A Tourist in Rome - Santa Maria sopra Minerva
|Location:||One block southeast of the Pantheon|
|Metro:||None, maybe Spagna. An alternate is to take Bus 40 or 64 (get off at Largo di Torre Argentina, then walk north from there).|
|Time:||about 1 hour|
|Hours:||Monday - Saturday 7 AM - 7 PM, Sunday 8 AM - noon and 2 PM - 7 PM|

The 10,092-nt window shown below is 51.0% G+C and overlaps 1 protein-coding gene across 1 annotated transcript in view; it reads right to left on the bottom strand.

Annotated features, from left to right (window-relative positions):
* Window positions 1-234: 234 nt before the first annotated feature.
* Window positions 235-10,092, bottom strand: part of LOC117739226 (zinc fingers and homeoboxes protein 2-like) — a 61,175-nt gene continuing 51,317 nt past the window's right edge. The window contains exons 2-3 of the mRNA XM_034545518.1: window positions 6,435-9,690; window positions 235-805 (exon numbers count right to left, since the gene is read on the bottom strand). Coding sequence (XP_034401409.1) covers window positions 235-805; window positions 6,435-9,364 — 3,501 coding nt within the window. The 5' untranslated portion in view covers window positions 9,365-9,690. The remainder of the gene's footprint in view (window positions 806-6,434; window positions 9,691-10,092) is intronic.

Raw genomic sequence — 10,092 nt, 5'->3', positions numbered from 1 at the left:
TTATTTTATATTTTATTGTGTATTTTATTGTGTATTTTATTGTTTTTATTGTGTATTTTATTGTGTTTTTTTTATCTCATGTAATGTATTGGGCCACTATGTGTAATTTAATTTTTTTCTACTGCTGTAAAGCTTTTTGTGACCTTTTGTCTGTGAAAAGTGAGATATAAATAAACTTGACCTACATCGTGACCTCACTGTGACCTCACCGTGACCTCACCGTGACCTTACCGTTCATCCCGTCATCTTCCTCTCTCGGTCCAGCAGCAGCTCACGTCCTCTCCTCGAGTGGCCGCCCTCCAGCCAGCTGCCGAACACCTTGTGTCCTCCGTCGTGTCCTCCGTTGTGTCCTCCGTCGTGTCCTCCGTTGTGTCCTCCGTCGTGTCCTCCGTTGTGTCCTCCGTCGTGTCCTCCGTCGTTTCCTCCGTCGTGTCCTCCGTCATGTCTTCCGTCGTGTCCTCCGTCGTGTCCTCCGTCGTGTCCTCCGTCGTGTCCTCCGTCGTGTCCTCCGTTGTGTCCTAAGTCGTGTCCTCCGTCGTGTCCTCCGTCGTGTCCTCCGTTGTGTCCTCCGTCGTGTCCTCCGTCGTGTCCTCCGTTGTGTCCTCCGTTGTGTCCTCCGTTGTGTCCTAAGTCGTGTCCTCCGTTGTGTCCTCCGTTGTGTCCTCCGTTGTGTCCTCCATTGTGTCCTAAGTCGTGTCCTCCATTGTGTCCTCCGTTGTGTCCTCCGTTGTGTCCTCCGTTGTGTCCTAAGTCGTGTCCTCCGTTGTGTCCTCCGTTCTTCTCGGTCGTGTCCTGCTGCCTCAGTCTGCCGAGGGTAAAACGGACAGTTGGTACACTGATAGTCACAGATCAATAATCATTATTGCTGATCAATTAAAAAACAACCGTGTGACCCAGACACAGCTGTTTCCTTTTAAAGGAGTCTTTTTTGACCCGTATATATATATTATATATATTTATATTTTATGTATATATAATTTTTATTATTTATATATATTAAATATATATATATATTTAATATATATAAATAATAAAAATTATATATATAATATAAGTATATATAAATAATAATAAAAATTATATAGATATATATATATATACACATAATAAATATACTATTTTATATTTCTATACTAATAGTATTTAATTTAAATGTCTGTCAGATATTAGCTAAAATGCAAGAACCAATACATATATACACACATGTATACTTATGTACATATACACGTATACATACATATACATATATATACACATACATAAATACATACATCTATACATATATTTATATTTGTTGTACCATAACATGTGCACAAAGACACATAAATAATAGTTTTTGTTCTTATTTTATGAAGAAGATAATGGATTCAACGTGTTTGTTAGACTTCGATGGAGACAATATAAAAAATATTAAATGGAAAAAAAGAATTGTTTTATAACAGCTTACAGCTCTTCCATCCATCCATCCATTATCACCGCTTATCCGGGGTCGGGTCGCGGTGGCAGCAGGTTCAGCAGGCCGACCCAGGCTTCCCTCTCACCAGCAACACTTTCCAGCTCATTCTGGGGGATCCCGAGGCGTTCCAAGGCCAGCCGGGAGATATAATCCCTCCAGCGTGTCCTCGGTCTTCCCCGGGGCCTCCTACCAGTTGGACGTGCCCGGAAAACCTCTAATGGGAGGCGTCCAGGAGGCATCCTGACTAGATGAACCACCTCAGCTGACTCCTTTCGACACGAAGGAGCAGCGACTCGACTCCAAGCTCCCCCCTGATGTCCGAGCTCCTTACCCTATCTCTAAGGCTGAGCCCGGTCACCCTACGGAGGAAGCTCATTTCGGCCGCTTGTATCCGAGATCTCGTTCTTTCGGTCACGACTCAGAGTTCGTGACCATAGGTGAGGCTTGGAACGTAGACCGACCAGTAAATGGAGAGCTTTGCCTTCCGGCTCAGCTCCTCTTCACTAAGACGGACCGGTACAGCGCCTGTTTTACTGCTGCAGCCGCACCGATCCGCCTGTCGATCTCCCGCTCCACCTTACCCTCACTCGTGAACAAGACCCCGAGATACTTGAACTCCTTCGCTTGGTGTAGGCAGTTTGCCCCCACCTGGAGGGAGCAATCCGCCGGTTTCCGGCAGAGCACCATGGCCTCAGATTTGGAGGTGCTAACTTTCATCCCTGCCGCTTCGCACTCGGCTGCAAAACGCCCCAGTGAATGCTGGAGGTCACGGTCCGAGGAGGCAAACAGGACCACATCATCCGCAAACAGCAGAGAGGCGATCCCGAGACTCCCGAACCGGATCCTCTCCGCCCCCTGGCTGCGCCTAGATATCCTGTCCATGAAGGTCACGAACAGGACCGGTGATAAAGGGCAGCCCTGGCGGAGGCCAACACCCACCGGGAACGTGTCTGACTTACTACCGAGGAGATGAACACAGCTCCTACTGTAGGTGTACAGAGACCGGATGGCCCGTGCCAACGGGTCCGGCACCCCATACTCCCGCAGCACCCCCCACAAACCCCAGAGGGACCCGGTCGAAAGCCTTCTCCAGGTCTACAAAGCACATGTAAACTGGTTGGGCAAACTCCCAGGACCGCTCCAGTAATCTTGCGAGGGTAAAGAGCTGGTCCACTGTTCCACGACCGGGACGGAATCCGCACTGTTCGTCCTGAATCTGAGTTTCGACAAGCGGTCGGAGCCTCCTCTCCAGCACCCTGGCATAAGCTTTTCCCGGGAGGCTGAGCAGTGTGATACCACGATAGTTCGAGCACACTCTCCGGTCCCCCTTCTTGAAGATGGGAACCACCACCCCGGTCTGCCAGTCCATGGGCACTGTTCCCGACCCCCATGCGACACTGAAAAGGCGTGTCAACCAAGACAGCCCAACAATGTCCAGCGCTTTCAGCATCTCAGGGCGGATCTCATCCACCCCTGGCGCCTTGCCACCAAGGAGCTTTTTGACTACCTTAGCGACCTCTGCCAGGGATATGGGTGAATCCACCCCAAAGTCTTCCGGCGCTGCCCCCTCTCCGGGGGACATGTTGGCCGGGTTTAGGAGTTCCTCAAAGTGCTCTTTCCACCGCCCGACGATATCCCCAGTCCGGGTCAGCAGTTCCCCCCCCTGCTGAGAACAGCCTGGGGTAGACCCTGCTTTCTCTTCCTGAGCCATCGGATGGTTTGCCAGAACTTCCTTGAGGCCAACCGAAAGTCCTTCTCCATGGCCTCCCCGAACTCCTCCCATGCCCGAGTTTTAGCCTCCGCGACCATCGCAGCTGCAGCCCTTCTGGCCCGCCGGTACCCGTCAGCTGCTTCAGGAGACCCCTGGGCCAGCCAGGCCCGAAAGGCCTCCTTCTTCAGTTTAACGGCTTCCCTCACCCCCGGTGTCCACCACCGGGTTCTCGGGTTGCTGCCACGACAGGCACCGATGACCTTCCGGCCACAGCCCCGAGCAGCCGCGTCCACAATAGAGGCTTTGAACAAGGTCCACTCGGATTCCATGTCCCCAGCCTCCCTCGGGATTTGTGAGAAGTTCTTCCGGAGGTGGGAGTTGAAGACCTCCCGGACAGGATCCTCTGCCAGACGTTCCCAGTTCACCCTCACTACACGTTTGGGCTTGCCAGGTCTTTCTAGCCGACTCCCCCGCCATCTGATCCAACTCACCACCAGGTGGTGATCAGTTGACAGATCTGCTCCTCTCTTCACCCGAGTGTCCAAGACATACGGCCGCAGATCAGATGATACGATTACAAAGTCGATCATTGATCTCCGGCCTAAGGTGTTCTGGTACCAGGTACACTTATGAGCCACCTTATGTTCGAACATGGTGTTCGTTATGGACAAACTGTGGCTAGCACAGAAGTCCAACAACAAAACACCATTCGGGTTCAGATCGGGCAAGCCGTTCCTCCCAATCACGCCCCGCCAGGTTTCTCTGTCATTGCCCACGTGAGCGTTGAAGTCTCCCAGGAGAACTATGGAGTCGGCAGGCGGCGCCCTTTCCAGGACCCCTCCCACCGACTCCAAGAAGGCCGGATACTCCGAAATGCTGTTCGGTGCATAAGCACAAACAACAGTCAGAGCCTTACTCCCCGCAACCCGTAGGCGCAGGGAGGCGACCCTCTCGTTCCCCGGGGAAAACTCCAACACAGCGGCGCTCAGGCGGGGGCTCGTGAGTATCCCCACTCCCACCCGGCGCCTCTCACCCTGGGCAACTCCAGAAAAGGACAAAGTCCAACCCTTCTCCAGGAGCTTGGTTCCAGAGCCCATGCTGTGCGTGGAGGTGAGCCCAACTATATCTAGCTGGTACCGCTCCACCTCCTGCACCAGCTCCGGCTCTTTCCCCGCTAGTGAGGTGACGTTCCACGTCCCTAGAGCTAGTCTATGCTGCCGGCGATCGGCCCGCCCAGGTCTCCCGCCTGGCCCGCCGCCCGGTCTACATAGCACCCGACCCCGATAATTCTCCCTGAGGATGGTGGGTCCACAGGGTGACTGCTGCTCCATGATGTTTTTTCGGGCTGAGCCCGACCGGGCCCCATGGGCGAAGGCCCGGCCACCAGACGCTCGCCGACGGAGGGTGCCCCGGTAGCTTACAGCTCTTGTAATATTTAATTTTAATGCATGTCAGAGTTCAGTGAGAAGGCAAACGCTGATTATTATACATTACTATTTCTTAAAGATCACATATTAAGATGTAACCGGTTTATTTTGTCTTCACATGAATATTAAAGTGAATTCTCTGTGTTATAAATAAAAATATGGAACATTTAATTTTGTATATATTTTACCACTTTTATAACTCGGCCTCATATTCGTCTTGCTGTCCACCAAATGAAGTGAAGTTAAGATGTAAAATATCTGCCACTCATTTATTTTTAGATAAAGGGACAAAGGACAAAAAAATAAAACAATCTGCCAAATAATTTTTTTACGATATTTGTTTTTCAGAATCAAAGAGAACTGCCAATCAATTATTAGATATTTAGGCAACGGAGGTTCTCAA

Santa Maria sopra Minerva (Saint Mary above Minerva) is located at the site of an ancient temple dedicated to the Egyptian goddess Isis, which had been erroneously thought to be dedicated to the goddess Minerva. Its convenient location behind the Pantheon means that when you visit the Pantheon you'll only be a block from the church anyhow, so you might as well stop in and see it. In front is the Minerva Obelisk which is supported by Bernini's Elephant (1st photo below). You can read the fun story of the elephant on the Minerva Obelisk page. On the outside wall to the right of the door are high-water-mark plaques marking how high the Tiber flooded in various years, bringing silt over the city which contributed to the rise in street level over the ages before it was contained within the stone walls you see today. Inside, you'll see the only Gothic interior in Rome, featuring an arched vaulting that's painted blue with gilded stars (4th photo below). Artworks include Michelangelo's 1521 sculpture of "Christ the Redeemer" (6th photo below) near the altar, Bernini's "Tomb of Giovanni Vigevano" (2nd photo below), and Bernini's "Tomb of Maria Raggi" (5th photo below). The altar (6th photo below) is where, in 1634, the 70-year-old Galileo knelt on the way to his trial before the Inquisition in the church's monestary. There, he renounced his belief that the earth revolved around the sun, but on the way out, he whispered "But it does move."